Wild Folk basically resemble humans, but with other traits that make them resemble animals in some way. Some have the ears and/or tails of a particular animal (cats, wolves, and rabbits are especially common), some have long, pointed ears, some have horns, and so on. These traits vary from one tribe to the next, but since they can interbreed freely if they so wish, it’s not unknown for there to be at least some variation within a tribe. The table below gives some examples you can use, but you’re free to make up new ones if you wish.
|1||Alric||Ears and tail of a cat||Animal Senses|
|2||Auril||Ears and tail of a wolf||Alertness|
|3||Auria||Ears and tail of a rabbit||High Jump|
|4||Falm||Extra-long elf ears and a cat-tail||Improved Initiative|
|5||Garn||Gazelle horns||Fast Runner|
|6||Farus||Ram horns||Sure Climber|
Wild Folk tend to be a bit shorter than humans, but there are some larger ones around, particularly among the males. Their skin tone varies depending on their native environment, anywhere from the pale folk of the northern reaches to the deep brown people of the hot savannas, but most are of a tan color. They often have yellow or green eyes, and among some tribes these are slitted like a cat. Regardless of their skin tone, Wild Folk often have fair hair, though nearly any color in possible.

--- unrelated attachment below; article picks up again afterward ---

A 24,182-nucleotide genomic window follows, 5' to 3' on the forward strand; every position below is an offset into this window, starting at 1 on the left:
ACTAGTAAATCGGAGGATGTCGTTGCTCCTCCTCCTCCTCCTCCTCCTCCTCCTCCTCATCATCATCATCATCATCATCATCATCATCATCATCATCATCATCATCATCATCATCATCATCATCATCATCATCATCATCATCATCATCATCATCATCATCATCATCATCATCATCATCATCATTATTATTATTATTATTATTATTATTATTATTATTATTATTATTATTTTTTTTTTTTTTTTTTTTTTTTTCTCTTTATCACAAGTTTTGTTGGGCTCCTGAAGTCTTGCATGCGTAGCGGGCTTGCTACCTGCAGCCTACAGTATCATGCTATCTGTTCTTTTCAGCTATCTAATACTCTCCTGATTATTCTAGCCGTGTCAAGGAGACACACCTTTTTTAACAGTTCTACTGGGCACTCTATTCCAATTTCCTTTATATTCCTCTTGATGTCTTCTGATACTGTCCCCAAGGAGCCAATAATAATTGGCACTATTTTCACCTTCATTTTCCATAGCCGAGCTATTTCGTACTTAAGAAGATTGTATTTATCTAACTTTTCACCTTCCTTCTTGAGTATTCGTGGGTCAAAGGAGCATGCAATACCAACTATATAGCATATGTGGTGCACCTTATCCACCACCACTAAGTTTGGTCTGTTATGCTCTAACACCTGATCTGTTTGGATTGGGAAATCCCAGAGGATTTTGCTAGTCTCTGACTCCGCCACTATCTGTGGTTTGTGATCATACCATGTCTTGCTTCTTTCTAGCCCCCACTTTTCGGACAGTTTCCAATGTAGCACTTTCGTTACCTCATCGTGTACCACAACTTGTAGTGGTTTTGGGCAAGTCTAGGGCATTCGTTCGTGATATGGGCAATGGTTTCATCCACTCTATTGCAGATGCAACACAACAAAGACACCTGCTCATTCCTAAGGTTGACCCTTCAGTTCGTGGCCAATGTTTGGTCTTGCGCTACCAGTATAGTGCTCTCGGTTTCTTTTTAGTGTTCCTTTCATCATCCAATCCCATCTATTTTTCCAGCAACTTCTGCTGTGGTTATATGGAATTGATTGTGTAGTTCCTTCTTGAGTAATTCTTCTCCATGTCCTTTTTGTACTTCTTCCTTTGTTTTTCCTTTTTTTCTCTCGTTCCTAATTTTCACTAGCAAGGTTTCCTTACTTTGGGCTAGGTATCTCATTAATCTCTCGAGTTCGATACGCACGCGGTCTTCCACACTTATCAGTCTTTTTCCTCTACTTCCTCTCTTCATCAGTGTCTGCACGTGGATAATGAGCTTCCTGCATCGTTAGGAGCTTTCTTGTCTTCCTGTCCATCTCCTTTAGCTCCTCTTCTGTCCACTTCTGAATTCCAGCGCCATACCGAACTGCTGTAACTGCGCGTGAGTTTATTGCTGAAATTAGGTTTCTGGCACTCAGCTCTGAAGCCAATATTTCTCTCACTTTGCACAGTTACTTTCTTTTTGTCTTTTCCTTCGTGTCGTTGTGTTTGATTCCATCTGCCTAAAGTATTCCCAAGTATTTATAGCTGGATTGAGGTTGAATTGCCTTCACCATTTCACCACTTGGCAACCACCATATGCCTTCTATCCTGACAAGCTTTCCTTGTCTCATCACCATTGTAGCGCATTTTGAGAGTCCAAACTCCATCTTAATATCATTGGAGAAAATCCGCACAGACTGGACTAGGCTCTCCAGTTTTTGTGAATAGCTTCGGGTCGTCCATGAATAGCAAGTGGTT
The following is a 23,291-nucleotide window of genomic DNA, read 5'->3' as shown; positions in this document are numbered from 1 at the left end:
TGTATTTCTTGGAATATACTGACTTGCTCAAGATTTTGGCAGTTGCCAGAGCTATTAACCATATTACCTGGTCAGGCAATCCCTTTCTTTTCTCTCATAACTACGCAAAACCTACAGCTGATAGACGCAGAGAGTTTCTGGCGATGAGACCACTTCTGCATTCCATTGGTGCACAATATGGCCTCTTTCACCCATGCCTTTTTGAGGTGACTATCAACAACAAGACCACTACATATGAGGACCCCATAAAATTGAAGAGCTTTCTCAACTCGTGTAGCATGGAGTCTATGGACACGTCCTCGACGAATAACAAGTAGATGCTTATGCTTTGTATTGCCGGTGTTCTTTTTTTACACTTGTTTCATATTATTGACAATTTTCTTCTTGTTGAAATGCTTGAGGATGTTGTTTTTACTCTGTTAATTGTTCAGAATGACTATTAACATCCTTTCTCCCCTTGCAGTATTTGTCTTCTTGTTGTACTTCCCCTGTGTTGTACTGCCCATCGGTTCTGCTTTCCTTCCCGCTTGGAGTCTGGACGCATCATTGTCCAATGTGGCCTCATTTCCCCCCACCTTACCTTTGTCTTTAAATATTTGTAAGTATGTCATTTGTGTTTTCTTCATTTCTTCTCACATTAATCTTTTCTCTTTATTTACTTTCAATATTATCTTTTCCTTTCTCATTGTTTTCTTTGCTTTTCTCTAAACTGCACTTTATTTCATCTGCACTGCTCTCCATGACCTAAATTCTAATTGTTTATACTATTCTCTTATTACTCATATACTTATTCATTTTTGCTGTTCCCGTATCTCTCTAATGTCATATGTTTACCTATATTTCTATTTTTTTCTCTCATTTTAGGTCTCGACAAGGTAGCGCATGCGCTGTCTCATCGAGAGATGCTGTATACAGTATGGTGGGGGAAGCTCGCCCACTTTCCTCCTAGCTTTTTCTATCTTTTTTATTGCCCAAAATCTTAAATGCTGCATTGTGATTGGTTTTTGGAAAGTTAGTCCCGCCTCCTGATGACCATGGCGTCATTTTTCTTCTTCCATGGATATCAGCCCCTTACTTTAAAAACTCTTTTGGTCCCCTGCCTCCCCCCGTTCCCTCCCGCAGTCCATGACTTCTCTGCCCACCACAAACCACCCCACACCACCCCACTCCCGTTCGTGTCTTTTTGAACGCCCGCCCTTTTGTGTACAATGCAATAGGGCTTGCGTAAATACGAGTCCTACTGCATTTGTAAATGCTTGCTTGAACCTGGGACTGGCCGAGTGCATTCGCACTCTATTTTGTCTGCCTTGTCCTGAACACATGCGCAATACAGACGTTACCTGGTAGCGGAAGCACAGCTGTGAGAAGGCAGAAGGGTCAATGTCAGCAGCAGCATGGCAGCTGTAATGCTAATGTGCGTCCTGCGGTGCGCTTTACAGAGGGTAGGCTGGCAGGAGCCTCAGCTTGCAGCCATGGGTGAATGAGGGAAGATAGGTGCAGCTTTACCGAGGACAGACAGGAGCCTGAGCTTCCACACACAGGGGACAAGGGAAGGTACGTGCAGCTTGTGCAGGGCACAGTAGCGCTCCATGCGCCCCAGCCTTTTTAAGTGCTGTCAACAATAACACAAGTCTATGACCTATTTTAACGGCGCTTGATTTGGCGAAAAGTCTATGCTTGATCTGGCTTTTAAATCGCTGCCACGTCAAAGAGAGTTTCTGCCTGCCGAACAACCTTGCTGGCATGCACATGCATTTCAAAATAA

The Wild Folk mature more quickly than humans, reaching adulthood around the age of 14, and they are relatively short-lived, seldom reaching more than 50 years, even given the benefits of civilization. However, their elders remain active and vigorous as long as they can, right up until they’re too weak to lift a spear.
Playing one of the Wild Folk